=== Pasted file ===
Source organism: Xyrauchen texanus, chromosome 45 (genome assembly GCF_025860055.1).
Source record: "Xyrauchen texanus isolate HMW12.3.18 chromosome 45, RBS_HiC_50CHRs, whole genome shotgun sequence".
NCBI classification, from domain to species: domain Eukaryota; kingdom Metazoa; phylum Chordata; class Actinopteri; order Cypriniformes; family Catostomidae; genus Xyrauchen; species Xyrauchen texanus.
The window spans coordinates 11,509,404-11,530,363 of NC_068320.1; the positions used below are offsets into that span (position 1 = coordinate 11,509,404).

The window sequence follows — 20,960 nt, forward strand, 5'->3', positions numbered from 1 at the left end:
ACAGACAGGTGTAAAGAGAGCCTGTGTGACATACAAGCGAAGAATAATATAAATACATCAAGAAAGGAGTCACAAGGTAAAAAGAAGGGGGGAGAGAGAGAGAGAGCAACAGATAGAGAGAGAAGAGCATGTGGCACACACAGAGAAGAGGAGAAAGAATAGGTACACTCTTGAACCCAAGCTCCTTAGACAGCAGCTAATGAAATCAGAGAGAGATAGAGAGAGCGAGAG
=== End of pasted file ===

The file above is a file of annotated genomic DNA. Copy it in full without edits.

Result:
Source organism: Xyrauchen texanus, chromosome 45 (genome assembly GCF_025860055.1).
Source record: "Xyrauchen texanus isolate HMW12.3.18 chromosome 45, RBS_HiC_50CHRs, whole genome shotgun sequence".
NCBI classification, from domain to species: domain Eukaryota; kingdom Metazoa; phylum Chordata; class Actinopteri; order Cypriniformes; family Catostomidae; genus Xyrauchen; species Xyrauchen texanus.
The window spans coordinates 11,509,404-11,530,363 of NC_068320.1; the positions used below are offsets into that span (position 1 = coordinate 11,509,404).

The window sequence follows — 20,960 nt, forward strand, 5'->3', positions numbered from 1 at the left end:
ACAGACAGGTGTAAAGAGAGCCTGTGTGACATACAAGCGAAGAATAATATAAATACATCAAGAAAGGAGTCACAAGGTAAAAAGAAGGGGGGAGAGAGAGAGAGAGCAACAGATAGAGAGAGAAGAGCATGTGGCACACACAGAGAAGAGGAGAAAGAATAGGTACACTCTTGAACCCAAGCTCCTTAGACAGCAGCTAATGAAATCAGAGAGAGATAGAGAGAGCGAGAG